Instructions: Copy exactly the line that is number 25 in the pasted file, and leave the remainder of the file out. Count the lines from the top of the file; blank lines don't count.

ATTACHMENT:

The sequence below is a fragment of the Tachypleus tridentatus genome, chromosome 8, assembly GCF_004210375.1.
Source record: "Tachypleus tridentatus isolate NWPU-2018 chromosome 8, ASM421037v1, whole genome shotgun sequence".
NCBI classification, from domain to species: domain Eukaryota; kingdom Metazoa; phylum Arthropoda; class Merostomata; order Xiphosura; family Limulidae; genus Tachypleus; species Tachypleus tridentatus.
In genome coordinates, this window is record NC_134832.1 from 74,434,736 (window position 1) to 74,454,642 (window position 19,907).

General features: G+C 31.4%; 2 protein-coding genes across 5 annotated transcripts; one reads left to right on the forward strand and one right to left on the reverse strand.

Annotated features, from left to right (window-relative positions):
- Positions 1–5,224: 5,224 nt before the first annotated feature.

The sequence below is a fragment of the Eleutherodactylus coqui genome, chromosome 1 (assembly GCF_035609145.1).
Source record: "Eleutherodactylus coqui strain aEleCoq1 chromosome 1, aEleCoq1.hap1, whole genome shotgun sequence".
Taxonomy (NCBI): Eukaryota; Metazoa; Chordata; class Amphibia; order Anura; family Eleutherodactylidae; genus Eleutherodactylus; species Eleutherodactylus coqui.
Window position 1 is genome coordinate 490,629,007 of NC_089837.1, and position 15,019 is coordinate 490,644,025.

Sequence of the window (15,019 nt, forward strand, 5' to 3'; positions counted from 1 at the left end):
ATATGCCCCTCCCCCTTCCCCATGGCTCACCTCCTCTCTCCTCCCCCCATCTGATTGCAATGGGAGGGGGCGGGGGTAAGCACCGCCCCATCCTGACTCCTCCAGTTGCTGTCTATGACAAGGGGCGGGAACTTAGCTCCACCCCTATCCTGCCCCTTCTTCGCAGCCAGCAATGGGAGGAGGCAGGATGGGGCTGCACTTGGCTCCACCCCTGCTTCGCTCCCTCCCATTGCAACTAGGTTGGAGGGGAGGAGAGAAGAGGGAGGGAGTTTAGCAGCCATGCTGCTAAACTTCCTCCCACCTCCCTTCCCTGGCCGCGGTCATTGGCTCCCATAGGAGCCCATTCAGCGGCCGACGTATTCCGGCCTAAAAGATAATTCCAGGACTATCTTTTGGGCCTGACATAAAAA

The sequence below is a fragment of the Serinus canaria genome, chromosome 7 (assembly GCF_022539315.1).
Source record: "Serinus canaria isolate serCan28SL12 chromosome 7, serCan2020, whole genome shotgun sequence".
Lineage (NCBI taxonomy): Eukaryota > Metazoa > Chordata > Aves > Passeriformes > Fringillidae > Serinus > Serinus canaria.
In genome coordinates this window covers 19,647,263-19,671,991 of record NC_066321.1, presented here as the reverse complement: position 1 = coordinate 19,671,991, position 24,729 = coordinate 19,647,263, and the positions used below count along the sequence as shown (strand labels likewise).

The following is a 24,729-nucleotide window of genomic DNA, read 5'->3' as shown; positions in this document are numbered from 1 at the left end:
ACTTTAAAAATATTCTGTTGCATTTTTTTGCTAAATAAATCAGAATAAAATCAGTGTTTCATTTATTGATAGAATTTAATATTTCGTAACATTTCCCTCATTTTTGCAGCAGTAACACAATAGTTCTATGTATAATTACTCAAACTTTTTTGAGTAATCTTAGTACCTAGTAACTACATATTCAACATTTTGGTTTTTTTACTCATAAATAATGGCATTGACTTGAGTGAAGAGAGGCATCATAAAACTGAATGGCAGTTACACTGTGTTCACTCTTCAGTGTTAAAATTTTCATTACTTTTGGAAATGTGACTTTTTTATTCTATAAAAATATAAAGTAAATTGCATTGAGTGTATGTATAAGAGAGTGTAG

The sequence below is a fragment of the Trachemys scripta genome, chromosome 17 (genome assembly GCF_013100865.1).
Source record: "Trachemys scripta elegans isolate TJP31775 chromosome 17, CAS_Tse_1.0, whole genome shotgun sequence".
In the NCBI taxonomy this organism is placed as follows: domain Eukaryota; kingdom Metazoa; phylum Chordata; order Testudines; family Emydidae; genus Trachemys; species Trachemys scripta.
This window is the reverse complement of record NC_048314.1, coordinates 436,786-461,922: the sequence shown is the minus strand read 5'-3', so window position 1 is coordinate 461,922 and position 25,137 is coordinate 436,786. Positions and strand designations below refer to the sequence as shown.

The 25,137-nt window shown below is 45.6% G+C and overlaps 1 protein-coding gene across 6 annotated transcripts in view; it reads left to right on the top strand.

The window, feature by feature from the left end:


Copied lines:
The window, feature by feature from the left end: